Junior and rational thinking methods

Published on November 20, 2018

Junior and rational thinking methods

Much that seems completely obvious to an experienced developer is not obvious to a beginner. I'm not talking about writing code, knowledge of patterns, and so on. This concerns the way of thinking in general: how to solve a problem, how to ask how not to arouse the anger of the mentors of their elders . Today we will try to talk about it.


Methods of rational thinking (here) are the questions that should be asked at each stage of thinking about the problem. With their help, you can quickly come to the right decision and more effectively build your work.


Question 1. What is the reason?


According to the law of meanness, when you first start the application, something will not necessarily work. To get started is to try to determine the cause of the error. The easiest way is to look at the console. Perhaps the error text will be enough to understand how to fix it.


Question 2. Did I do everything I could?


Even if the text of the error did not help, you should not rush to people with a question. First you need to make sure that everything possible was done. You can check about this list:


  1. I checked the application documentation for a solution to this problem.
  2. I googled and found nothing
  3. I googled in English and found nothing
  4. None of the tips found helped me

If everywhere the answer is positive, then go to the next item.


Question 3. I seem to be puzzled. Why?


There is nothing wrong with asking your mentor / mentor / supervisor / friend about solving a problem. Perhaps you just forgot to talk about it. However, the question should not consist only of the words “something does not work”; all available input data should be enclosed in it. A competently constructed question saves your tutor's time and helps you work more efficiently. Try to check the question for "completeness":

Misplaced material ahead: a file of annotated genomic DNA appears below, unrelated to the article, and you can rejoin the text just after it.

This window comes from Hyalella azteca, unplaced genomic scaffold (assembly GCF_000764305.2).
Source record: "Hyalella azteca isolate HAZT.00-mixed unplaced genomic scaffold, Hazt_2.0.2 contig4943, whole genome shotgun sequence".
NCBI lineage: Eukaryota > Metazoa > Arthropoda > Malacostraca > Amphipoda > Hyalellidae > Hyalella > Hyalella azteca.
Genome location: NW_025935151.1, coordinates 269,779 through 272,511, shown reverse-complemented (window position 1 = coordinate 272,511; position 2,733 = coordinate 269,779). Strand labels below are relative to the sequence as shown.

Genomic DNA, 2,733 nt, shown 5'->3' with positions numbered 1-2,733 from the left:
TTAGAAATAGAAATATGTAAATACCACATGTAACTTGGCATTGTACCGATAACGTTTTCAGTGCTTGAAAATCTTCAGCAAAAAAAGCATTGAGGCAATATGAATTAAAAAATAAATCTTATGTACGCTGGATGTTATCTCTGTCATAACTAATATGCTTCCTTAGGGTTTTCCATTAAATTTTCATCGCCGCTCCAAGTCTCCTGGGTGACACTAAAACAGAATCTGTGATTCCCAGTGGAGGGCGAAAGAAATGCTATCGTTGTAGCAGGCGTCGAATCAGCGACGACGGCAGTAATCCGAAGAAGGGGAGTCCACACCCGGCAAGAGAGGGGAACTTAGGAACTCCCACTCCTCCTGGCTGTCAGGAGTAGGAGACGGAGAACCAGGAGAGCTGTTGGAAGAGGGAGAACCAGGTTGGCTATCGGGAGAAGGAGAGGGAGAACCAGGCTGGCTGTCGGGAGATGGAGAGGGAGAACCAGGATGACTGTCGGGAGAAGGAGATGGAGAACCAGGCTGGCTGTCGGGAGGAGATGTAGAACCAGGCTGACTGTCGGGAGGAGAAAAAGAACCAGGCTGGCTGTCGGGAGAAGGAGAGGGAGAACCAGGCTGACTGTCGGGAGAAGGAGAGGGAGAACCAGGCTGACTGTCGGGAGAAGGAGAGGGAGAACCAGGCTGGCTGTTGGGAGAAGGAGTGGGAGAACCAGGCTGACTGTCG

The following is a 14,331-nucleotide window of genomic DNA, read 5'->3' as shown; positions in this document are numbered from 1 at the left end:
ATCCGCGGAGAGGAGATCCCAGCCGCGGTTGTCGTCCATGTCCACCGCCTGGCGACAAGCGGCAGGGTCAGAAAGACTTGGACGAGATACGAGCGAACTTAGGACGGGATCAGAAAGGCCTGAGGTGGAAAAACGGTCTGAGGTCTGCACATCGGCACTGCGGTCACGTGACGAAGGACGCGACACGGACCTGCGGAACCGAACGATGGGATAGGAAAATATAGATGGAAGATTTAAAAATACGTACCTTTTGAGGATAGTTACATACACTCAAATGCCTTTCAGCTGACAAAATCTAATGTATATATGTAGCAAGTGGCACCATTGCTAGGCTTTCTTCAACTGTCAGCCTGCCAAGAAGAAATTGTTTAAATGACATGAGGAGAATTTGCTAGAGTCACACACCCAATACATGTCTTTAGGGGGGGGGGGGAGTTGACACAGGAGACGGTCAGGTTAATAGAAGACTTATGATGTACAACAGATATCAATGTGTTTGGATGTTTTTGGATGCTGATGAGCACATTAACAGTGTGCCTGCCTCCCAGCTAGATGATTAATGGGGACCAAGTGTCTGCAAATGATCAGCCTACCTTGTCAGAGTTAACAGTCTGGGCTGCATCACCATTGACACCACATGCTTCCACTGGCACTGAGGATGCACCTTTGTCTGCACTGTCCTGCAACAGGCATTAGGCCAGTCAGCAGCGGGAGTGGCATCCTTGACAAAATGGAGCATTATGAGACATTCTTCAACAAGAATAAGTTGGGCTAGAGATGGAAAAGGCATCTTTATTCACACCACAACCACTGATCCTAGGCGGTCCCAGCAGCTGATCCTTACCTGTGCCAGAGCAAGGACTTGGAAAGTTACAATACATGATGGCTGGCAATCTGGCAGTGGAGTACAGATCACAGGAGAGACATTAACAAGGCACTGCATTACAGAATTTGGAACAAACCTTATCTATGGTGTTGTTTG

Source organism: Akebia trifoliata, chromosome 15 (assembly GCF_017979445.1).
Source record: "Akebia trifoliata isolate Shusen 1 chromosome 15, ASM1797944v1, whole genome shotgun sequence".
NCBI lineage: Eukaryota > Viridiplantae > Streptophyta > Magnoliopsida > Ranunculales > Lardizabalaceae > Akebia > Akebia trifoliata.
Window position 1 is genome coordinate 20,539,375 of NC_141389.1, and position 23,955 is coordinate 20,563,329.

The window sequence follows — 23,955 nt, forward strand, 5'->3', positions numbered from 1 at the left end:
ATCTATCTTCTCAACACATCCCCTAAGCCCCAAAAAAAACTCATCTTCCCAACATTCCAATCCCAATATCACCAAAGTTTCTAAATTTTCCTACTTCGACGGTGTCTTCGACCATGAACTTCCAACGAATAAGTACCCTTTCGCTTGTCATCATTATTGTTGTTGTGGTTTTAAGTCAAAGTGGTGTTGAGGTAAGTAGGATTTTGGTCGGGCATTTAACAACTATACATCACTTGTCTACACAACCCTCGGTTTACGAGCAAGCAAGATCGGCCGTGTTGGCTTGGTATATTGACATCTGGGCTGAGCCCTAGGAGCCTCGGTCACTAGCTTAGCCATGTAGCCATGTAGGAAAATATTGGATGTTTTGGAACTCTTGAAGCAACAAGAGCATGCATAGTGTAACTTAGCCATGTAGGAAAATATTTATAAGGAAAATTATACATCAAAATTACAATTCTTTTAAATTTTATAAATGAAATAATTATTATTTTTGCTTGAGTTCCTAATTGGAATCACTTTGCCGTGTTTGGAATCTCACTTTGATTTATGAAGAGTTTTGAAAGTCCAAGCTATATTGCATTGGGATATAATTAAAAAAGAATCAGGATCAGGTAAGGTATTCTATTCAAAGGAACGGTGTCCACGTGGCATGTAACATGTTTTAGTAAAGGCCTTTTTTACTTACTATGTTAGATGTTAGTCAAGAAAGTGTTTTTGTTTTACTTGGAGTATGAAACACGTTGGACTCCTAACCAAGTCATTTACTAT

1. Error text specified
  2. The case is indicated in which you encountered an error (up to the launch commands)
  3. Indicated tried solutions

Profit! In the shortest possible time, you will receive a solution to the problem and deep respect from your colleagues. So, forward to the development of tasks.


Question 4. Does my solution completely solve the problem?


Now let's talk about how to complete the execution of any task. Hint: the right question to yourself.


If this is a bug, then it is worth checking: is the problem fixed or masked? For example, there is a function that should return a number, but it (suddenly) returns a string. By converting the result at the place where the function is called, you can mask the problem. But, perhaps, it is worth making the transformation within it and thereby fix the problem completely.


Feature or bug, do not be lazy at the end to check all possible cases. As practice shows, the phrase “should work” causes terrible bugs and even more terrible discontent from the receiving side.


Question 5. Why am I sure about this?


Immediately consider an example: it is time to integrate different parts of a large application. The backend associated with the junior task was developed long ago. He runs the feature on his side and ... everything hangs! Pretty quickly, it determines that the backend is frozen. One could immediately say: “The problem is not on my side”, throw off the task and go about your business. But Rational Junior will think: “If the backend task is marked as completed, it was probably tested. Why am I sure the problem is in the backend? ” It doesn't matter which side the problem will be. It is important that he does not come to another developer without checking the behavior on his side.


Question 6. Why was this done?


It should be taken for granted that intelligent people are working around and they will not write nonsense (at least on purpose). When it seems that someone writing a line in the code is superfluous, it is worth thinking ten times before deleting it. Even if it completely solves the problem. The most likely ways to not miss anything:


  1. View the last commit message with a change to this line.
  2. View the task bound to the commit (often specified in the commit message)
  3. See who did commit and ask him, after telling about his task

In conclusion, I want to add one thing: it is not necessary to follow all the precepts from this article, but be sure to think constantly and think for yourself .